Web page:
Edit: Here is a proof of the fact that $2k+8$ is enough. (All refs are to the above paper.) It suffices to construct an odd lattice $T$ (the prospective orthogonal complement) with inertia indices $(1,\sigma_-)$ and discriminant $k\langle\frac1n\rangle$, cf. Proposition 1.6.1 (where discriminant are considered with bilinear forms only, disregarding the quadratic form). Let $r=1+\sigma_-$ be the rank. We start with an even lattice $T$, see Theorem 1.10.1. (If $n$ is even, we can play with recovering the quadratic discriminant form; if $n$ is odd, it is unique.) Since signature $\bmod 8$ is determined by the discriminant form (Brown invariant), we may have to add up to $7$ to $\sigma_-$ to make it right. Next, since the length of the discriminant form is $k$, Nikulin's theorem will guarantee the existence (provided that the signature is right) whenever $r>k$. Thus, we can always find an even lattice $T$ of rank at most $k+7$. Now, just add $[-1]$ to make it odd (of rank at most $k+8$). By Proposition 1.6.1, there is a primitive extension of your lattice $S$ to a unimodular lattice such that $S^\perp\cong T\oplus[-1]$.

If you are fighting for every single unit, one can compute more precisely the Brown invariant (which depends on $k$ and the prime factors of $n$), there is no need in $[-1]$ if $n$ is odd, and, if $n$ is even, one can probably try to avoid that $[-1]$ by a "wrong" gluing of the two lattice (choosing an anti-isometry of the bilinear forms which is not an anti-isometry of quadratic ones). However, constructing an odd form $T$ in the first place would probably give a better result; unfortunately, I do not know any existence theorems for this case. And, as you've correctly noticed yourself, there is no way to improve that more than by $8$ :)

$\endgroup$
  • $\begingroup$ Thanks for the answer. I'm surprised at your claim that $b(n,k) \leq 2k + {\rm const}$---can you explain this in more detail? I expected $\alpha_n$ to be larger than $2$ for, say, $n=12$. Note that I've fixed the signature of the lattice to be $(1,T)$ and assumed that the lattice is odd. $\endgroup$ – D. S. Park Dec 23 '14 at 15:35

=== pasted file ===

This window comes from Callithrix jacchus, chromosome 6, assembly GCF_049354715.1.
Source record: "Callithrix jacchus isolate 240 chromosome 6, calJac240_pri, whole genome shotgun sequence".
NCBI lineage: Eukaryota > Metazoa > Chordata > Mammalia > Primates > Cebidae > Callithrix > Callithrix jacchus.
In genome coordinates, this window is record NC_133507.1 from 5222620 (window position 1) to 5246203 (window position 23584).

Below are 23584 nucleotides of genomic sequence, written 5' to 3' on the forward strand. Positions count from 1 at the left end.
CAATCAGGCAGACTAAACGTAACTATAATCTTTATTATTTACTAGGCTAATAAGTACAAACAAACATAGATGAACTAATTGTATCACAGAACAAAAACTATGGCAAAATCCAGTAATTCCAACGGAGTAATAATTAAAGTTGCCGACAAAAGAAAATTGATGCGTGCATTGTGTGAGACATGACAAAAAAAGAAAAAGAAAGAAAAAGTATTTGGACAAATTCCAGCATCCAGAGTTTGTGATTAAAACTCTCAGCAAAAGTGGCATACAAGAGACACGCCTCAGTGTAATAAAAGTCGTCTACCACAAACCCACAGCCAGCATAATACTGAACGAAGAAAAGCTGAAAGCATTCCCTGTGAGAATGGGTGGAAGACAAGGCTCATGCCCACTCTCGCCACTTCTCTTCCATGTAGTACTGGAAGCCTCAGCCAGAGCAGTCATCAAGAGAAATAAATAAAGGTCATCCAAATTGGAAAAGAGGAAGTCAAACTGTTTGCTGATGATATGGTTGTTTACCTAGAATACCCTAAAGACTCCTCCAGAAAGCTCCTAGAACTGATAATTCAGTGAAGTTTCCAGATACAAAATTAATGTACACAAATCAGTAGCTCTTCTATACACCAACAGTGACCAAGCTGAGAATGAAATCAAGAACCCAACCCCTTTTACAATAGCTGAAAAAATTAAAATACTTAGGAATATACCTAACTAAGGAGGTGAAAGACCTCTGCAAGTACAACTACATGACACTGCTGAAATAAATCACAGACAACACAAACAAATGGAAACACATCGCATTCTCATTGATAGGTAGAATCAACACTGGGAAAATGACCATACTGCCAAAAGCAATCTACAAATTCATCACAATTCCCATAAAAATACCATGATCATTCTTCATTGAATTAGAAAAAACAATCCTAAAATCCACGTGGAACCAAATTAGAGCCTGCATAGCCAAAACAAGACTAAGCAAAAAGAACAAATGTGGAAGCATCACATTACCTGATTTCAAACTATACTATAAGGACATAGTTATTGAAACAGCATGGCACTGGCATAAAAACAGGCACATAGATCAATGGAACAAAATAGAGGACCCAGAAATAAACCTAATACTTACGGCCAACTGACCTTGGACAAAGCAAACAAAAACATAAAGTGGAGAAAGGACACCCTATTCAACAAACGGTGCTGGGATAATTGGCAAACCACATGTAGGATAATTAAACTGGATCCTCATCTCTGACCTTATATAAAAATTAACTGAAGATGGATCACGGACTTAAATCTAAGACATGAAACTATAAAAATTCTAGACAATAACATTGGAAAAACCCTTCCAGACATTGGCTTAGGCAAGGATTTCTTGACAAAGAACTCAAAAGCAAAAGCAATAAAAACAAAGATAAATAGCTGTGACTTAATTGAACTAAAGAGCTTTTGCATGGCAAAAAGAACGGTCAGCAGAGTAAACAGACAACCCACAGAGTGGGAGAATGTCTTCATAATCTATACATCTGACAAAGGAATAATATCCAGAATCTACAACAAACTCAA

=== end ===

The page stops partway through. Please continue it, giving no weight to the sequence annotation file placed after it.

• $\begingroup$ I will try to put a short proof to the answer. $\endgroup$ – Alex Degtyarev Dec 23 '14 at 17:59
  • $\begingroup$ Accidentally, the answer to your Question 5 is also $\le2k+8$, with the same proof :) $\endgroup$ – Alex Degtyarev Dec 23 '14 at 18:19
  • $\begingroup$ Thank you very much! Your explanation is crystal clear now. :) $\endgroup$ – D. S. Park Dec 23 '14 at 21:12
  • $\begingroup$ @D.S.Park: Just one last addition: sometimes, you have to add $8$ to get the signature right and satisfy the hypothesis of Nikulin's theorem (without computing the determinant for $\mathrm{length}=\mathrm{rank}$). On the other hand, there's no need to add $[-1]$: if $n$ is odd, the result is odd automatically, if $n$ is even, you take the quadratic extension $\langle(n+1)/n\rangle$ rather than $\langle1/n\rangle$, so the quadratic forms are not identified via an anti-isomorphism and the ambient lattice is still odd. Now, everything seems taken care of, and it's still $2k+8$ :) $\endgroup$ – Alex Degtyarev Dec 23 '14 at 21:29

Your Answer

By clicking “Post Your Answer”, you agree to our terms of service, privacy policy and cookie policy

Not the answer you're looking for? Browse other questions tagged or ask your own question.